Why Small Is Beautiful in Clinical Development

Developing targeted therapeutics is a smart way to increase the woeful success rates in clinical development and the JP Morgan Healthcare Conference, as described in “Pulse of J.P. Morgan 2014″ from Fierce Biotechnology, showed that many companies are adopting this strategy. However, as this blog has previously discussed, developing targeted products, and especially orphan drugs, means smaller markets and smaller revenue potential. The high cost of traditional development methods has been a drag on development of all types of drugs, including small molecules with blockbuster potential. The cost is simply unsustainable with the strategic shift to targeted therapeutics and smaller markets. With payers balking, there is a limit to how much of an R&D investment in a targeted medicine a developer can recover through aggressive pricing. Furthermore, success rates may be higher for targeted biologics, but substantial risk remains. We will have to use our ingenuity to make targeted therapeutics pay off.

One thing we have to recognize is that for all the talk about Big Data, we need to be able to learn much more from Small Data – data collected in early-phase trials involving small populations. For example, we can we use n-of-1 designs and crossover designs to learn more about patient response and better plan next steps. We also need to get better at utilizing incoming data to continually reevaluate whether it makes sense to proceed to the next step.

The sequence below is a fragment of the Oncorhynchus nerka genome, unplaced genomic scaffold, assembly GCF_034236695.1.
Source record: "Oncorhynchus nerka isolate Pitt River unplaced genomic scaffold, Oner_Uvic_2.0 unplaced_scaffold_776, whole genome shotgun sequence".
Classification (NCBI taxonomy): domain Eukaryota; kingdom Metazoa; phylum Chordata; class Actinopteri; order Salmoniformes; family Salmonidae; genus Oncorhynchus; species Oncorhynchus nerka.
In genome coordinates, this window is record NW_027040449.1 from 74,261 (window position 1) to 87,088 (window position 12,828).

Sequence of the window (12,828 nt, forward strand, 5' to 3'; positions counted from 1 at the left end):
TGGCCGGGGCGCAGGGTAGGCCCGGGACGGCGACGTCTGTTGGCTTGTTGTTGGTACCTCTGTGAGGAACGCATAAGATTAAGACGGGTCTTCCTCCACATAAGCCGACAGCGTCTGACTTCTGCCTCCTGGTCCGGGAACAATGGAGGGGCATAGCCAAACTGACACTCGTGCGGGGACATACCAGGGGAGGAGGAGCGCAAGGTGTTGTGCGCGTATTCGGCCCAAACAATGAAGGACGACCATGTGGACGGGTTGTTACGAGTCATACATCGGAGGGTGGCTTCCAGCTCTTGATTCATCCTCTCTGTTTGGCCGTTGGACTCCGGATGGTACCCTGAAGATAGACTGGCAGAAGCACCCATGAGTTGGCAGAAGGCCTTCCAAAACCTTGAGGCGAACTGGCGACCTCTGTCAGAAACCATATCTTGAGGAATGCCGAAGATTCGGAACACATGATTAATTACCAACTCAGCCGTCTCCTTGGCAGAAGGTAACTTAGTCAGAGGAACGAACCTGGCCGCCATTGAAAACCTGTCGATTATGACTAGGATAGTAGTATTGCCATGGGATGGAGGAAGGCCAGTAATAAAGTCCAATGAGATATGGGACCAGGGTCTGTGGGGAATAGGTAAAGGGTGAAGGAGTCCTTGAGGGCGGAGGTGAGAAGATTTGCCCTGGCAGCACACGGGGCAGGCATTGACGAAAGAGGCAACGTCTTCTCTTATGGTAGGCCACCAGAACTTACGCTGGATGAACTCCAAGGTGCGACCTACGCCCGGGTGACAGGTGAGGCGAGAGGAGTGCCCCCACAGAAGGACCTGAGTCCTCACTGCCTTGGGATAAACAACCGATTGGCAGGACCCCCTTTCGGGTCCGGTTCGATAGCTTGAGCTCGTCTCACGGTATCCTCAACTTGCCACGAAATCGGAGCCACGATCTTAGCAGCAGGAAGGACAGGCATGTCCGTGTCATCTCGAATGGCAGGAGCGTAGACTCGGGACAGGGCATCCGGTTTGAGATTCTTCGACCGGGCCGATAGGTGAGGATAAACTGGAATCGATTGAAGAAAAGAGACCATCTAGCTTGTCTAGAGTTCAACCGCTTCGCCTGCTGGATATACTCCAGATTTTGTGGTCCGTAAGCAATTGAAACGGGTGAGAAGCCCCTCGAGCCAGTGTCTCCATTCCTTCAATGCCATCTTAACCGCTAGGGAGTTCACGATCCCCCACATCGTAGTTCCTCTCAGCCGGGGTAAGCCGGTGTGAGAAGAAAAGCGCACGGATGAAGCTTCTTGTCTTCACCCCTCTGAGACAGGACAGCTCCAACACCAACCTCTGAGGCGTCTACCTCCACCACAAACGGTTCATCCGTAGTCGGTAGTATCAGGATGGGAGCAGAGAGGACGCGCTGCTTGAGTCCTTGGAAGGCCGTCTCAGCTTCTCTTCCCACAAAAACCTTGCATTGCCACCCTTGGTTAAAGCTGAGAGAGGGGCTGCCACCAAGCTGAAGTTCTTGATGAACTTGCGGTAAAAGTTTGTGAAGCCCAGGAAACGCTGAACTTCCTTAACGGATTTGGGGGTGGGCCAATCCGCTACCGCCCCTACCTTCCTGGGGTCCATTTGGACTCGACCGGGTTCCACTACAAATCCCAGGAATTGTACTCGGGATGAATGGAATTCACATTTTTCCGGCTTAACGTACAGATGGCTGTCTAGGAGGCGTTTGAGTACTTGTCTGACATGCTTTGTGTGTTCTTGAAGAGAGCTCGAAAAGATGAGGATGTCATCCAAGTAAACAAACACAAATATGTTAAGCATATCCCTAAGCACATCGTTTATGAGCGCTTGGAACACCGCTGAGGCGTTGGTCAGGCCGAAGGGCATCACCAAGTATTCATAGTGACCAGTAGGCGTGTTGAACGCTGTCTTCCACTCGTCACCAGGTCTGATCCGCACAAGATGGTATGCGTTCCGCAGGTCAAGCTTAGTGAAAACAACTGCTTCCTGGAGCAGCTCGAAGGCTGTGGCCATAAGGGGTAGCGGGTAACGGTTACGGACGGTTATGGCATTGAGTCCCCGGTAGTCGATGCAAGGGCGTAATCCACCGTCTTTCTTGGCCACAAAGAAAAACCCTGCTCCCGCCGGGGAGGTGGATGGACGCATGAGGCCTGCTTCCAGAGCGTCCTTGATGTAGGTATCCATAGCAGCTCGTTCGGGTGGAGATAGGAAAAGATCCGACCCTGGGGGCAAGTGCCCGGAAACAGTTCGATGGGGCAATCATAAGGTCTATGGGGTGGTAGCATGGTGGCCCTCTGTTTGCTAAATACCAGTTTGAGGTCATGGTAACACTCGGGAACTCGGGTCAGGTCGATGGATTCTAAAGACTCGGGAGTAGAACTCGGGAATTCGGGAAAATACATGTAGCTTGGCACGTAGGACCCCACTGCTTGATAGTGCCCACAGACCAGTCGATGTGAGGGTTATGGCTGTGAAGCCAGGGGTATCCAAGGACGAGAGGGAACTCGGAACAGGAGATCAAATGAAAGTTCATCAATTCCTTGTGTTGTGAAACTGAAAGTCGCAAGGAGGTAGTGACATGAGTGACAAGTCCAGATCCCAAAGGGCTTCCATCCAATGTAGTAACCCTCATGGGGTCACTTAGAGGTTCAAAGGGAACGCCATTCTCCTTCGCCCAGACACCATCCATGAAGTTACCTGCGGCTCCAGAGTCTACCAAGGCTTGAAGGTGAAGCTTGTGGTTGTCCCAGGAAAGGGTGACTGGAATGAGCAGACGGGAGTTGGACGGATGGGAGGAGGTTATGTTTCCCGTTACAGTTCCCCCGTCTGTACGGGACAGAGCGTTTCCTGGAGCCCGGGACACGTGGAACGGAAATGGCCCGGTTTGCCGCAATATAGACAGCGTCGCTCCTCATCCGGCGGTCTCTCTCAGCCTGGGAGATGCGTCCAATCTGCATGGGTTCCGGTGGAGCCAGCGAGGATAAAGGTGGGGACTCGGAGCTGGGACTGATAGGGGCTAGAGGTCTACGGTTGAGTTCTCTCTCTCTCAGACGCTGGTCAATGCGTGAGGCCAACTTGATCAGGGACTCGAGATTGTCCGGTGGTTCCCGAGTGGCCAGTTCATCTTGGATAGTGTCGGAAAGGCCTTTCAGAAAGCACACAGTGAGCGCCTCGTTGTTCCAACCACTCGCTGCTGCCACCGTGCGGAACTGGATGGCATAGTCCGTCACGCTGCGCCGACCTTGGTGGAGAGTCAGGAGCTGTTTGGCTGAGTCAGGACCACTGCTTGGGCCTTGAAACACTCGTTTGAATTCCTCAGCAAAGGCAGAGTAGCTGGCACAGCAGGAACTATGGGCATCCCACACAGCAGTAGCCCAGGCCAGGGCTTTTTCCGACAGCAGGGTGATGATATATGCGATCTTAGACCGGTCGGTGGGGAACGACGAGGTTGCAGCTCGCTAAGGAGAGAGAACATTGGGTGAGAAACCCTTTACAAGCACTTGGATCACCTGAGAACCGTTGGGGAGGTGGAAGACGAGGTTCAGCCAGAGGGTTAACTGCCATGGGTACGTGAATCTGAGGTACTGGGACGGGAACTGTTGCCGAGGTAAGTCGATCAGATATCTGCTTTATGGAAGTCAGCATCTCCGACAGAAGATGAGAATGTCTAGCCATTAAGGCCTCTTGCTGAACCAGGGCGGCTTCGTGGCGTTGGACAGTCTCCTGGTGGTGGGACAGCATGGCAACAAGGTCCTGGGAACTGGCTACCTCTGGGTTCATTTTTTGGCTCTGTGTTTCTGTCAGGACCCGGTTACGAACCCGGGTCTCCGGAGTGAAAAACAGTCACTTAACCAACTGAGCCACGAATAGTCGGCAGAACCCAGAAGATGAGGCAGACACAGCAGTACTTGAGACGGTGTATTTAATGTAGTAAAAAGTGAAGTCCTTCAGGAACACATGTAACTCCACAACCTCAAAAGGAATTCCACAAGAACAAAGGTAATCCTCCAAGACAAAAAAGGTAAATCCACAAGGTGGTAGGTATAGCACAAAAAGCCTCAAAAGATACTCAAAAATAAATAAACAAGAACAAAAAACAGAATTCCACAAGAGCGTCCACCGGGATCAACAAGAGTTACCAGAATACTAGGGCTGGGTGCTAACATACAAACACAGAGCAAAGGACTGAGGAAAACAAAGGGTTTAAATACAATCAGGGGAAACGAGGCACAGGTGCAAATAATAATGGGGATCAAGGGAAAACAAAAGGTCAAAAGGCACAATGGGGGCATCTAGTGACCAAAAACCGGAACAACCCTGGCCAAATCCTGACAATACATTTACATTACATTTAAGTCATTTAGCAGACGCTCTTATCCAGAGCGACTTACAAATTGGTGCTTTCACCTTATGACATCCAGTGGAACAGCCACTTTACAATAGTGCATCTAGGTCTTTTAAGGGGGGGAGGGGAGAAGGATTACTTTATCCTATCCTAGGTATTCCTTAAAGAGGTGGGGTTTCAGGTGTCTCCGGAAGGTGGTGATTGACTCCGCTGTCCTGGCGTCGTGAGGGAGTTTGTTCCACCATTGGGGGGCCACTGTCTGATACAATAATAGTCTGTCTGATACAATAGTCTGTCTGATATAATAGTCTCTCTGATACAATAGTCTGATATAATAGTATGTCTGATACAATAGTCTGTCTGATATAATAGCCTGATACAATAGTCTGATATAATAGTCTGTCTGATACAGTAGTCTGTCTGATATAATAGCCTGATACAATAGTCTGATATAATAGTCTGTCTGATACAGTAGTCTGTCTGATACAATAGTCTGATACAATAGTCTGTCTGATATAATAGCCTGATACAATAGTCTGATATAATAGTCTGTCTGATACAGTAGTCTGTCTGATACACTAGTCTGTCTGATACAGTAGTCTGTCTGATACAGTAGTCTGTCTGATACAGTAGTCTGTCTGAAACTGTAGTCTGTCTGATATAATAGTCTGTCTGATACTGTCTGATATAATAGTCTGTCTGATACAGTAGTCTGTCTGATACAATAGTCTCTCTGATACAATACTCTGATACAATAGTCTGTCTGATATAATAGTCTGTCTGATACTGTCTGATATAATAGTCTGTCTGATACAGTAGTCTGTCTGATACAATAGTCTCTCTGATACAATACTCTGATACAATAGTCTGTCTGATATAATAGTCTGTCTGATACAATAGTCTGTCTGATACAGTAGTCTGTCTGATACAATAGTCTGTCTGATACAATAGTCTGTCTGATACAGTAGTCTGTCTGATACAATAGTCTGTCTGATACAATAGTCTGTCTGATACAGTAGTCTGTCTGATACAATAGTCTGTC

The central idea of Small Data is that we use each bit of new information as an addition to a knowledge base that helps us project where we’re headed. Used in this way, Small Data enables a big step toward continuous development. But in order to make the most of Small Data, we need to change the way we think about clinical development and run programs. Rather than viewing clinical programs in terms of discrete, prespecified decision points, we need a more flexible approach that allows decisions as soon as the data and our best techniques allow.

To make this work, some things in clinical development have to change. We need:

  • Immediate, actionable data, not just raw data or batched data to use as a starting point for analysis
  • An understanding that each new piece of information is precious because it can tell us where we’ve been and provide a sense of variability in the results
  • Recognition that there is no hard and fast rule for determining when enough information is enough
  • Modeling and simulations to project based on current information where we are likely to end up – the predictive probability of different outcomes.

When enough information is enough depends on what comes next. If our choices are all or nothing, go or no-go, we need much more reassurance before deciding to continue. This tilts methodology toward Big Pharma preferences and Big Data as a basis for decision-making. But if the next steps involve adaptive methods, the bar for progression may be lower because we can build in multiple checkpoints rather than making a huge irrevocable commitment of R&D resources.

In the end, the benefit of greatly reducing the need for absolute assurance before proceeding to the next step is most notable for phase II (either PoC or dosing). A more nuanced approach with more decision points along the way provides better control of program budgets and reduces the risk of failure along the way.

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